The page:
Graham Meyer tops $150,000 mark for disadvantaged kids

Amazing achievement: For 23 years Tamworth's Graham Meyer has done the Variety Bash, personally rasing over $150,000 for disadvantaged children in his EK Holden. Photo: Gareth Gardner
Amazing achievement: For 23 years Tamworth's Graham Meyer has done the Variety Bash, personally rasing over $150,000 for disadvantaged children in his EK Holden. Photo: Gareth Gardner

If you don’t know Graham Meyer, you would almost certainly know his car.

It is the yellow 1961 EK Holden with the Australian flag flying, the anti-dust air compressor on the roof and enough stickers on the panels to sink a ship.

Mr Meyer loves bashing for disadvantaged children, recently completing his 23rd straight Variety NSW Bash, which not only saw him personally soar past the $150,000 raised mark, but also drop in to several local schools including Nundle and Narrabri.

The Variety Bash started when Dick Smith asked a few mates to “go for a drive in the bush” to raise funds for charity, although these days that group of friends has turned into over 100 vehicles, who annually raise over $1 million dollars for kids in need.

“Until I actually went and did one I didn’t know it could be so fulfilling,” Mr Meyers said.

“Doing those presentations to special needs and disadvantaged children is incredible, and it is hard to keep a dry eye when you see exactly where that money goes and what gets done for these kids.” 

It is also about having a great time with a bunch of like minded people, who hit the road in pairs for seven days every year, taking a different route but always starting and ending in Newcastle.

Graham’s brother Gary Meyer was one of the inaugural Bashers in 1995, before inviting his brother in on the action a few years after.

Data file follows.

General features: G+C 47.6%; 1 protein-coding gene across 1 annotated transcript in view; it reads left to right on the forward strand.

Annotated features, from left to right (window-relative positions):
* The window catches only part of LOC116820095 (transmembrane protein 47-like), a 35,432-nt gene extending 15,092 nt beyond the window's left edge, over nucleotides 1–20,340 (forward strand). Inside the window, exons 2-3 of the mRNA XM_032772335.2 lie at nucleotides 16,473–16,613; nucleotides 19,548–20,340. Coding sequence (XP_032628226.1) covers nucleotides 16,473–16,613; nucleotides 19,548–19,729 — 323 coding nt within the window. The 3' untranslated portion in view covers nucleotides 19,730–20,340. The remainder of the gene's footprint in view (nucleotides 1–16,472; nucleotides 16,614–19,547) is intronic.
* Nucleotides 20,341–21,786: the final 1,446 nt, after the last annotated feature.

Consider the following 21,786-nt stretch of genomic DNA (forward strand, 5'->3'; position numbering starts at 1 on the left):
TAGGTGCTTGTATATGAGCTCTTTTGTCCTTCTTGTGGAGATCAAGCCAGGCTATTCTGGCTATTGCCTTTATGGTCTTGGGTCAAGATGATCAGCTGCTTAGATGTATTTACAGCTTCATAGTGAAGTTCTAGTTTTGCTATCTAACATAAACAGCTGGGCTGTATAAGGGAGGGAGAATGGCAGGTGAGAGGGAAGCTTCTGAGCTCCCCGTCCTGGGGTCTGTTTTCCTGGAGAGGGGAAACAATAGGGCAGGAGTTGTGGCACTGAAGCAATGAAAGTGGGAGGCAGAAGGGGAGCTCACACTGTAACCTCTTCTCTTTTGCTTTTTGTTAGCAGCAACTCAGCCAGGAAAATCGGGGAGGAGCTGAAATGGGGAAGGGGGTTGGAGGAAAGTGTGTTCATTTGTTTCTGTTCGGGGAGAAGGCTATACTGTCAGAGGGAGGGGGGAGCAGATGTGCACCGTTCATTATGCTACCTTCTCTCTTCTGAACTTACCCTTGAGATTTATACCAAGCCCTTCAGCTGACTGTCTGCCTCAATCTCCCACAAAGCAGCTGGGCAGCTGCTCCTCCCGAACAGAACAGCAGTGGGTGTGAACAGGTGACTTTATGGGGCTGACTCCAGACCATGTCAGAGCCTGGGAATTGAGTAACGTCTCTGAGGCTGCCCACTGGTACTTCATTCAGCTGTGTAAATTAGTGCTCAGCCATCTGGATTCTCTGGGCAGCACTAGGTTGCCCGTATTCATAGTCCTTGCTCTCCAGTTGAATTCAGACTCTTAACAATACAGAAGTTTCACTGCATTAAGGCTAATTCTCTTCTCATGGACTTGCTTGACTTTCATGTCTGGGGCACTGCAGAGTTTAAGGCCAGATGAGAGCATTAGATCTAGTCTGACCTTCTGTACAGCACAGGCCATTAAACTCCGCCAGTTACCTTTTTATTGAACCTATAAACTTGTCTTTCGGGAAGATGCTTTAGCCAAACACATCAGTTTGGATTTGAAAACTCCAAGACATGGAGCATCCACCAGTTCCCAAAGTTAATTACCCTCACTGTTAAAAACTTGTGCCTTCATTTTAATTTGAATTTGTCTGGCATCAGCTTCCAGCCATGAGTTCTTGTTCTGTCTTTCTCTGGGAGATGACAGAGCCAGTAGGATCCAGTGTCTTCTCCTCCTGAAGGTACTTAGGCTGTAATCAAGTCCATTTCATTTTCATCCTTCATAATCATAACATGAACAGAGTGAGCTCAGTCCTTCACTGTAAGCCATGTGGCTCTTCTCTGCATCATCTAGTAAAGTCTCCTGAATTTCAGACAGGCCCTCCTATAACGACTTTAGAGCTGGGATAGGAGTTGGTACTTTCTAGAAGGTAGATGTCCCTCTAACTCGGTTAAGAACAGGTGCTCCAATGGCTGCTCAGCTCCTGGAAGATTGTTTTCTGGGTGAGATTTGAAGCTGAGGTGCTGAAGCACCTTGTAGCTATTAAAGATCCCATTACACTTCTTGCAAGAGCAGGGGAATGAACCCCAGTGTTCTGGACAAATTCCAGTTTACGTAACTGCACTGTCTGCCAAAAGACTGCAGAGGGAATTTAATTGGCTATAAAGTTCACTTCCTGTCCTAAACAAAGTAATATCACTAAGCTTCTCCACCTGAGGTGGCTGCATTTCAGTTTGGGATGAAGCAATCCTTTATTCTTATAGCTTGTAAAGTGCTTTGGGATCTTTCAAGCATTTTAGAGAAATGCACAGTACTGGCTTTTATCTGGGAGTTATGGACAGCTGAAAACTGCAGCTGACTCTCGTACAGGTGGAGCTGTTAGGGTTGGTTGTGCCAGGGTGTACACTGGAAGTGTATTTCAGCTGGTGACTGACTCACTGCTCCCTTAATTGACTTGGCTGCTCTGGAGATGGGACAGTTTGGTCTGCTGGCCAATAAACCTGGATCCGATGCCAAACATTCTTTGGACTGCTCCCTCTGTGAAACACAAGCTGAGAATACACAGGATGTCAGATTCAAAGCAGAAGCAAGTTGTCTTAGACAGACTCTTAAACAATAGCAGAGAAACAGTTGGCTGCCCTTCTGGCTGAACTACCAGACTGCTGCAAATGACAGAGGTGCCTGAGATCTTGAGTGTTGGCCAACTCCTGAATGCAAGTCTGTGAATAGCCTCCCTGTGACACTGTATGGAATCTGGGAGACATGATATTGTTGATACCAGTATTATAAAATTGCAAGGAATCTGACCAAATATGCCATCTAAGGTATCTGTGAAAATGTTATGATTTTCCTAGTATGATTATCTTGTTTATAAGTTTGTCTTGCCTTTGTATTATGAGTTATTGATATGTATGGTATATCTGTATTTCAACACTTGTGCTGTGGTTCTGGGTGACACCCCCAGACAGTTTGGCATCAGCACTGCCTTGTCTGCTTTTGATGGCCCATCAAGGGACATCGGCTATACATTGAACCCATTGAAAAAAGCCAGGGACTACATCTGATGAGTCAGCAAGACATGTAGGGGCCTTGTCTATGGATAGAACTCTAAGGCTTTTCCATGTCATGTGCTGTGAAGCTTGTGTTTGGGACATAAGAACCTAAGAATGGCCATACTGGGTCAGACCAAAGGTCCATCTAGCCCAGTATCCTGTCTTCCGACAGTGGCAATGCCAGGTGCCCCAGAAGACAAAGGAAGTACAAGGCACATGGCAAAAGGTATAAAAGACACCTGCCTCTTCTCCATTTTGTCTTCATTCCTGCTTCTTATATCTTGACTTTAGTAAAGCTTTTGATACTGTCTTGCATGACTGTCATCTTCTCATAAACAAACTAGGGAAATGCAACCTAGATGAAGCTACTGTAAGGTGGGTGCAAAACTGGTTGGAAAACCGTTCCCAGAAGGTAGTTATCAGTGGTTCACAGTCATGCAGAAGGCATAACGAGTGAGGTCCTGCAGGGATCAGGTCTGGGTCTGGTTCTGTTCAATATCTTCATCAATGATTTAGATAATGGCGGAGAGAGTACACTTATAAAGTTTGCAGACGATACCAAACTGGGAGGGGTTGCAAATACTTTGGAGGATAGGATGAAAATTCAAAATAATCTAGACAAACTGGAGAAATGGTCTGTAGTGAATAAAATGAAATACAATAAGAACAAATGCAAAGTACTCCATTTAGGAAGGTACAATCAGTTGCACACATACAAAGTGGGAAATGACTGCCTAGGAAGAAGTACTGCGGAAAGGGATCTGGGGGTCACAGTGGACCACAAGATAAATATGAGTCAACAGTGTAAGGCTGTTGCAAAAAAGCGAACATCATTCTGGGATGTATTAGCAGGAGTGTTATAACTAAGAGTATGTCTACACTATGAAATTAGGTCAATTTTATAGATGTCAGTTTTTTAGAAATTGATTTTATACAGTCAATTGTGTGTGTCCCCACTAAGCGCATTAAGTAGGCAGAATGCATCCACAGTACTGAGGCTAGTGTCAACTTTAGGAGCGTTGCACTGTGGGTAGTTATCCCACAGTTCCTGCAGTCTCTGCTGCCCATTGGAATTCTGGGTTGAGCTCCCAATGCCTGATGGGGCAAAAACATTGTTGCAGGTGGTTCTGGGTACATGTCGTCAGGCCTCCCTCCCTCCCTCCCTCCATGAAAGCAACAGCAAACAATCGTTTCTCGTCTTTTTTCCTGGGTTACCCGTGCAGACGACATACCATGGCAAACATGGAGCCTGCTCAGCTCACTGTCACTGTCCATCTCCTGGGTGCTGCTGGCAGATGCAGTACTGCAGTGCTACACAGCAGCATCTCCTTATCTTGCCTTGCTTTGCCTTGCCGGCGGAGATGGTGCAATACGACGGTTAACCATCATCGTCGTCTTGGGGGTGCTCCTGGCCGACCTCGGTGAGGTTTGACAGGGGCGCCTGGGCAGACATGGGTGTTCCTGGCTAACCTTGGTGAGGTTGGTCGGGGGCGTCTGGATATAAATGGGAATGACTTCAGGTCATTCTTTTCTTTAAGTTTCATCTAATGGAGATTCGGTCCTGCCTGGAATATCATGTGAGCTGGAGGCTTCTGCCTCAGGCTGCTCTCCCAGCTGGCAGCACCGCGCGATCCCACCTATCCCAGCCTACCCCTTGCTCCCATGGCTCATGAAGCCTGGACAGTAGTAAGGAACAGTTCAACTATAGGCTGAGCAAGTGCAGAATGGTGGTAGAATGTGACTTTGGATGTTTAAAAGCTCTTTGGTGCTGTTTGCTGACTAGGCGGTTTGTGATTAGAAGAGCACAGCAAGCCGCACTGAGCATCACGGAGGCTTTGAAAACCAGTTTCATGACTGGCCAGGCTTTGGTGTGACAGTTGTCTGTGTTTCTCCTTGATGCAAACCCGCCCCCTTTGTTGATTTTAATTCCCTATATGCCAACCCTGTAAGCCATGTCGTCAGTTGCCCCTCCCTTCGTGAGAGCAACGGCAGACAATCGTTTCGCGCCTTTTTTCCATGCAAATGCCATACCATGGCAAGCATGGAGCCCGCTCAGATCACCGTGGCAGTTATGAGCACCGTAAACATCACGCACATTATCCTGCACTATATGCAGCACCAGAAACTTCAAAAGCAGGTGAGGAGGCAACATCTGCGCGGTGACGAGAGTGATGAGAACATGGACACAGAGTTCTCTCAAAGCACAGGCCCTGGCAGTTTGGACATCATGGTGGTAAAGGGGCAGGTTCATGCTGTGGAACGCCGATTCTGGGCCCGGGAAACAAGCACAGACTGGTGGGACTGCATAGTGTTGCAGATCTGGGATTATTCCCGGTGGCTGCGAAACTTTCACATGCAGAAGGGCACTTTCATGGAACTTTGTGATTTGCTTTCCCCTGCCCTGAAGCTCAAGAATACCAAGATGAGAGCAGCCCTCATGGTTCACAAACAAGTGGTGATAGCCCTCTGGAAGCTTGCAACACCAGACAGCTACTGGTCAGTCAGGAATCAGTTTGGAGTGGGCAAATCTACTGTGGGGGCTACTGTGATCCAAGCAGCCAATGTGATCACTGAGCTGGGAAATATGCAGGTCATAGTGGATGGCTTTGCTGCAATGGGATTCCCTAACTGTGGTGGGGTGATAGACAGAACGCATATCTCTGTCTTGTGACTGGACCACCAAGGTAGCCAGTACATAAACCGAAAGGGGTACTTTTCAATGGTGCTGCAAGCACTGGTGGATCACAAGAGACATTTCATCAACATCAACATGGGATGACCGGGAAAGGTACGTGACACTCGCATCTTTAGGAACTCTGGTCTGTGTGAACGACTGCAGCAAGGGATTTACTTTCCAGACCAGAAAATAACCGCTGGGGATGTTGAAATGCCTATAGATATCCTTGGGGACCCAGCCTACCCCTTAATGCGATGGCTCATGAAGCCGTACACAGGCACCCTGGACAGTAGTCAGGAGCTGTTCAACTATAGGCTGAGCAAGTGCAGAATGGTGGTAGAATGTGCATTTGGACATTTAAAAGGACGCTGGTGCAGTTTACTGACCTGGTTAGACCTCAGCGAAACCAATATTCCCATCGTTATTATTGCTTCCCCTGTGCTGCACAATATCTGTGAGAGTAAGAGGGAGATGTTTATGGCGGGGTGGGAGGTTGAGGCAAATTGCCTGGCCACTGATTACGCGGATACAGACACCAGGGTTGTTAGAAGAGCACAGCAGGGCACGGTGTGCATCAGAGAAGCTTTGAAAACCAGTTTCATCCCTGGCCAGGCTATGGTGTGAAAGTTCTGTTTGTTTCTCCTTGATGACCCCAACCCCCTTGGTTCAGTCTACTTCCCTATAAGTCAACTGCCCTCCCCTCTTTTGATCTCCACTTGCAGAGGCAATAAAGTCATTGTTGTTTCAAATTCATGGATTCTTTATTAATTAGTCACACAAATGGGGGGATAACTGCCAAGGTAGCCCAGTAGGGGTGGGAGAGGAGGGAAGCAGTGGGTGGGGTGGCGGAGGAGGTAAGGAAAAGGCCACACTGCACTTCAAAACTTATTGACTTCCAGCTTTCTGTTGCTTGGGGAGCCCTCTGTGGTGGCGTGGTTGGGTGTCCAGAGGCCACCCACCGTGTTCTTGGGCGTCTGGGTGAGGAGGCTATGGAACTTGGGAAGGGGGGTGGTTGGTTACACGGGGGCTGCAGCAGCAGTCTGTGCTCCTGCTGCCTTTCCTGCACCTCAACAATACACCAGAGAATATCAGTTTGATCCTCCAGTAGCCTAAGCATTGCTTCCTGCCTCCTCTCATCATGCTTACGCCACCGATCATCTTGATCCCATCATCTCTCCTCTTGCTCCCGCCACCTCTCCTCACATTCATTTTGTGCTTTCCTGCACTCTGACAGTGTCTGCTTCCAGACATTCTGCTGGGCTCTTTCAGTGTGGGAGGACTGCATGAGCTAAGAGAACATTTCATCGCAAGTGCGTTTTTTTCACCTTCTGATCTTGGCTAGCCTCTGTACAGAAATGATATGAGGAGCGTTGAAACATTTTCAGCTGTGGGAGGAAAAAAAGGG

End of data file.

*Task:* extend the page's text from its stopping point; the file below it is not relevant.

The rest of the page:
For ten years Graham went as a passenger in Bluey Keevers’ FB Holden ute, before borrowing a 1946 Ford V8 for a few years until he found his EK Holden.

“I am actually a real Ford man, although my grandmother had an EK, so there is a bit of nostalgia there,” he said.

“My wife Marie supports me one thousand per cent, and when she did the Bash in 2013 she said it was one of the greatest adventures that can be had- and it is.”

“There are so many different people of different temperaments and different natures, but we all have that common aim that keeps us together – rasing that money for disadvantaged children.” 

In order to enter the Variety Bash you have to have a car older than 30 years, and have raised over $4000 for the cause.

All aboard: Graham Meyers was personally mentioned for his great charity work after Peel High was granted a $70,000 Variety Sunshine Coach for the special needs class. Photo: Gareth Gardner

All aboard: Graham Meyers was personally mentioned for his great charity work after Peel High was granted a $70,000 Variety Sunshine Coach for the special needs class. Photo: Gareth Gardner

On average Mr Meyer draws in the vicinity of $6500 out of the “fantastic local sponsors and local community”, and was proudly crowned the winner in 2002 after raising what was back then an astounding $15,000.

All of that money goes to the charity, and gets spent locally, with the drivers and their partners chipping in over $1000 each out of their own pockets each year for fuel, food and accommodation along the way.

“It was so good to see that bus go to Peel High, it will really make a difference to those kids,” he said.

He was also responsible, alongside Alan Martin and Dave Clare for raising $20,000 to renovate the infamous White Scout Car that rolls down Peel Street every Anzac Day.

While he loves the Bash and look forward to it every year Mr Meyer’s days on the road are numbered, with his sights set on just two more so he can reach the magic 25, and match his brother.

“There are a number of good young blokes coming through, and it is getting harder and harder every year to raise the funds so it might be time to step aside,” he said.

“It has been really great and I will miss it, and the reaction on the kids’ faces.” 

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